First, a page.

Egyptian youth activists and Christian leaders met with President-elect Mohammed Mursi on Wednesday to work towards “achieving the goals of the uprising which ousted his predecessor Hosni Mubarak last year,” the Egypt Independent newspaper reported.
Egyptian activist Wael Ghoneim, known for his prominent role during the January 25 Revolution, said the meeting discussed the importance of transparency in all decisions made by Mursi’s government, which is due to be installed after he is inaugurated at the weekend.
Ghoneim has previously said he has several reservations on the Muslim Brotherhood’s Mursi even though he voted for him.
“Many people did not vote for Mursi because he is a member of the Muslim Brotherhood or the chairman of its political wing the Freedom and Justice Party, but because they did not want to opt for a member of the former regime,” Ghoneim said earlier this month in reference to the election runoff which saw Mursi pitted against former prime minister Ahmed Shafiq.
In the talks Mursi held with the youth activists, Asmaa Mahfouz, one of the founders of Egypt’s April 6 Youth Movement, said Mursi’s promises “are calculated but he seems to mean well for Egypt,” Egypt Independent reported.
Mursi also met with Christian leaders and the families of those killed in the uprising, seeking to broaden support before a handover of power by the ruling generals, due by June 30.
His first appointments as president-elect of Egypt will be a woman and a Coptic Christian, his spokesman has told the Guardian this week, as he moves to allay fears of the Brotherhood.
Samah al-Essawy said that although the names of the two choices had not been finalized, they would be Mursi’s two vice-presidents.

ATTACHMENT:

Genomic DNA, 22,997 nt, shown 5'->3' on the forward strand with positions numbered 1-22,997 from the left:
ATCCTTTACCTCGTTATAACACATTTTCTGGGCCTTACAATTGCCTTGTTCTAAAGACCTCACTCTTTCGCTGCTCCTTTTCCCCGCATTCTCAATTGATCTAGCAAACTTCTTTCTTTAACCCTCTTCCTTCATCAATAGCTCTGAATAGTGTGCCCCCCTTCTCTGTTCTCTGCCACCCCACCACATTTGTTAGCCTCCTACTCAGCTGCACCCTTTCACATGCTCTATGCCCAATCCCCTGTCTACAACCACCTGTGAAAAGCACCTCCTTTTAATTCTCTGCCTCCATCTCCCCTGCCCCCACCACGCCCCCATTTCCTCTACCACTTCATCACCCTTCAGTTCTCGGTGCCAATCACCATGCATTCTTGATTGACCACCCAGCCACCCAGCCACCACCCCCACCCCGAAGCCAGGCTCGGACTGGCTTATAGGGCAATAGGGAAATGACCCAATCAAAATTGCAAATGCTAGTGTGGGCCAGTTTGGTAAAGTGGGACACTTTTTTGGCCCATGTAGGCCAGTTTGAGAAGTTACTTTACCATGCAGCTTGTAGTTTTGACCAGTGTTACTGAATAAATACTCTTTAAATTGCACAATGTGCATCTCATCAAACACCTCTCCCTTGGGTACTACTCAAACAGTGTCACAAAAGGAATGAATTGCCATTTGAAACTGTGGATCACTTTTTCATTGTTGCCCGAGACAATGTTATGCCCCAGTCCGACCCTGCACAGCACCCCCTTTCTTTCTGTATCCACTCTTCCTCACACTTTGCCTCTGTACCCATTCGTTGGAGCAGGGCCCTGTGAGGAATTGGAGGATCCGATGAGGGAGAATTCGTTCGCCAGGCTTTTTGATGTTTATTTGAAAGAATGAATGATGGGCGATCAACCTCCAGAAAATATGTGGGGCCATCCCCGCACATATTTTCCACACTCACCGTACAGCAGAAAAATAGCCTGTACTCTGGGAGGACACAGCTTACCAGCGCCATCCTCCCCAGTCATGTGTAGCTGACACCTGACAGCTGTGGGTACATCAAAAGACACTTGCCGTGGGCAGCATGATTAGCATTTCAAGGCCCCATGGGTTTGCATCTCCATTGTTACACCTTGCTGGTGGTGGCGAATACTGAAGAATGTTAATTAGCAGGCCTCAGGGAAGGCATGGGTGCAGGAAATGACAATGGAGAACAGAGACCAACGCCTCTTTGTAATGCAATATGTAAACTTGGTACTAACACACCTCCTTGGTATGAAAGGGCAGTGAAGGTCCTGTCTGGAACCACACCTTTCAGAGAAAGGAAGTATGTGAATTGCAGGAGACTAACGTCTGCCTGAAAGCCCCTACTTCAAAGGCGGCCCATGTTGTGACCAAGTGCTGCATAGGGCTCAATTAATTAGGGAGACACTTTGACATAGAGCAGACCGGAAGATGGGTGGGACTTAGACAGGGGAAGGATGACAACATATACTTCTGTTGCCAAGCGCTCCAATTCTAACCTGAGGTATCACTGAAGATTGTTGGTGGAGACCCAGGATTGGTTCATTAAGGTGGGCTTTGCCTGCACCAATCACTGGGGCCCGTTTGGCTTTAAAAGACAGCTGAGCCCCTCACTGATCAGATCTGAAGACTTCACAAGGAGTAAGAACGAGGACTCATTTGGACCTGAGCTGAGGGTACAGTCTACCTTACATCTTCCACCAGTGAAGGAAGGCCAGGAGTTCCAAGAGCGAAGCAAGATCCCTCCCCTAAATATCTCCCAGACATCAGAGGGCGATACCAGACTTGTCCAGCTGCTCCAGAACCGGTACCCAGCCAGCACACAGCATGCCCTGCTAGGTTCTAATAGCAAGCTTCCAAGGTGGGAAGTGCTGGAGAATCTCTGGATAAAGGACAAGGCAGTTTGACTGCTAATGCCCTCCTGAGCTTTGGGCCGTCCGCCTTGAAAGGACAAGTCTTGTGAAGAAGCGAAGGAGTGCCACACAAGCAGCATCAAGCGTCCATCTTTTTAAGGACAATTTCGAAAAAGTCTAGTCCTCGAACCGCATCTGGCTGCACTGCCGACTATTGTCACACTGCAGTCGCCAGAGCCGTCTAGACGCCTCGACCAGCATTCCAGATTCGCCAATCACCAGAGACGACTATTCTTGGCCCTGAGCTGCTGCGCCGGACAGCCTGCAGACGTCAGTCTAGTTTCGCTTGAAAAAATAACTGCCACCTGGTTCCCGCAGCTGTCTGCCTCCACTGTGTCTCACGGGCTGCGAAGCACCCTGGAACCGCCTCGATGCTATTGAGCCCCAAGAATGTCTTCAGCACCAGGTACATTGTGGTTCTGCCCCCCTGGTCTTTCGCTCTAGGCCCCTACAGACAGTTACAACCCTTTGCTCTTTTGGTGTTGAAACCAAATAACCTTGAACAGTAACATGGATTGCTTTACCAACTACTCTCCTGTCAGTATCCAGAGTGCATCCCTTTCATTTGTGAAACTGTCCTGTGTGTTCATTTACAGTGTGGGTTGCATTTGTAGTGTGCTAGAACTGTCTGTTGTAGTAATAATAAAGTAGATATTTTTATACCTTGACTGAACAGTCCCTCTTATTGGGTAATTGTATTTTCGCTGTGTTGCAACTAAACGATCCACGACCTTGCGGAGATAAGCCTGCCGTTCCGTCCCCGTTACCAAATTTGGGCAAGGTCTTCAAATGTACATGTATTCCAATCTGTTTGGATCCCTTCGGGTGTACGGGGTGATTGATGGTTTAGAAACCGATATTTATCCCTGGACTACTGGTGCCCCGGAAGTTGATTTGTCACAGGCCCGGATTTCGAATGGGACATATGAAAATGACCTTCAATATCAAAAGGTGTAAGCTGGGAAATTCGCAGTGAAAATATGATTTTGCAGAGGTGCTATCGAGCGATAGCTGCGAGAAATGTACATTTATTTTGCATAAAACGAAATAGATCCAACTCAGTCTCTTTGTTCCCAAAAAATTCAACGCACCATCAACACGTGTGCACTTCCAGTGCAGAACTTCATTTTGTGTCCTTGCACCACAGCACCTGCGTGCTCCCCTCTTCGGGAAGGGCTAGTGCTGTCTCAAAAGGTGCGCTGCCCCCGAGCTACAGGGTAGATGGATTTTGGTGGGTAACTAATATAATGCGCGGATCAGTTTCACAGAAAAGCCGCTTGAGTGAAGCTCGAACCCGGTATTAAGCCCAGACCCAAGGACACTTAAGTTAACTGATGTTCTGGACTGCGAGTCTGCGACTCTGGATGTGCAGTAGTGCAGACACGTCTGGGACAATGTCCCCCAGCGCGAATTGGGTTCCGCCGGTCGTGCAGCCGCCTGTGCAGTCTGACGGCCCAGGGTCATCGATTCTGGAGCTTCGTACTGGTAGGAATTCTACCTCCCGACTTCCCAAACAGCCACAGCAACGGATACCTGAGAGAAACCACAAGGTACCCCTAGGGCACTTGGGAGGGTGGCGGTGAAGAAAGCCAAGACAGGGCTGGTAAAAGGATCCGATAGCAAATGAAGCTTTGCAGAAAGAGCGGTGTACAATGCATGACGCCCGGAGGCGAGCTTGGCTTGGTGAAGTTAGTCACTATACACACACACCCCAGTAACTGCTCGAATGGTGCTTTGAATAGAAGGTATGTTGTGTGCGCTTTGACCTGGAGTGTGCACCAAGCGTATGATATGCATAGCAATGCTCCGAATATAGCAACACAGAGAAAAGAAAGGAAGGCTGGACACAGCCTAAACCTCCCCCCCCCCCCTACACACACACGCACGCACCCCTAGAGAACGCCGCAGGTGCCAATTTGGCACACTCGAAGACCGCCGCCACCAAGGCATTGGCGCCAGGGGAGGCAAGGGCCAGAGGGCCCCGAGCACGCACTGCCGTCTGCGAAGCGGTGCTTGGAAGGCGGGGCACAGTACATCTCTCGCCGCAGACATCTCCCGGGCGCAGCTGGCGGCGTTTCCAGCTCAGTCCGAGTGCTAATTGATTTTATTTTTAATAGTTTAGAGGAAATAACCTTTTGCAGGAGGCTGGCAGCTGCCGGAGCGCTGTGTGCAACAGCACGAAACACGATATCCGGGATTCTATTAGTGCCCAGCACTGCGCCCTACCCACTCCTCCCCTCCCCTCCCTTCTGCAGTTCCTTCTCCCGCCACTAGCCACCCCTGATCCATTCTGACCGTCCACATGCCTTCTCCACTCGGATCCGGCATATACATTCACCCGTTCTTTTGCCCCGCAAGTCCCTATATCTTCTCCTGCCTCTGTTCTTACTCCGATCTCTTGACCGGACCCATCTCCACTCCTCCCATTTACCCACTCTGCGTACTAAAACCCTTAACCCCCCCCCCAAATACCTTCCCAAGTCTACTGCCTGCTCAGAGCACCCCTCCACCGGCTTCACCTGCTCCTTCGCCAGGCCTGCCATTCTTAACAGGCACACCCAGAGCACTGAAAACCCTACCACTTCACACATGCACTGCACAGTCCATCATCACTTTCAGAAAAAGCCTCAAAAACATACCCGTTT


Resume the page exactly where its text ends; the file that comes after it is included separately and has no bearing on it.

When the appointments go through, they will constitute the first time in Egypt’s history that either a woman or a Coptic Christian has occupied such a high-ranking position.
Meanwhile, U.S. Secretary of State Hillary Clinton on Wednesday congratulated Egypt’s newly elected Islamist president, but cautioned that the election was just a first step towards true democracy.
“We have congratulated President (Mohammed) Mursi and the Egyptian people for continuing on their path to democratic transition,” Clinton told reporters in Helsinki.
President-elect Mursi, of the once-banned Muslim Brotherhood, is in the process of forming a government after he was proclaimed Egypt’s first democratically elected president on Sunday, a year and a half after street protests toppled veteran strongman and U.S. ally Hosni Mubarak.
“We have heard some very positive statements so far,” Clinton said, hailing among other things Mursi’s pledge to honor international obligations, “which would, in our view, cover the peace treaty with Israel,” signed in 1979 and which many feared could be abandoned with an Islamist in power.
However, Clinton cautioned, “one election does not a democracy make.”
The historic vote was “just the beginning of hard work, and hard work requires pluralism, respecting the rights of minorities, an independent judiciary and independent media,” she said.
“We expect President Mursi to demonstrate a commitment to inclusivity that is manifested by representatives of the women of Egypt, of the Coptic Christian community, of the secular, non-religious community and young people,” she added.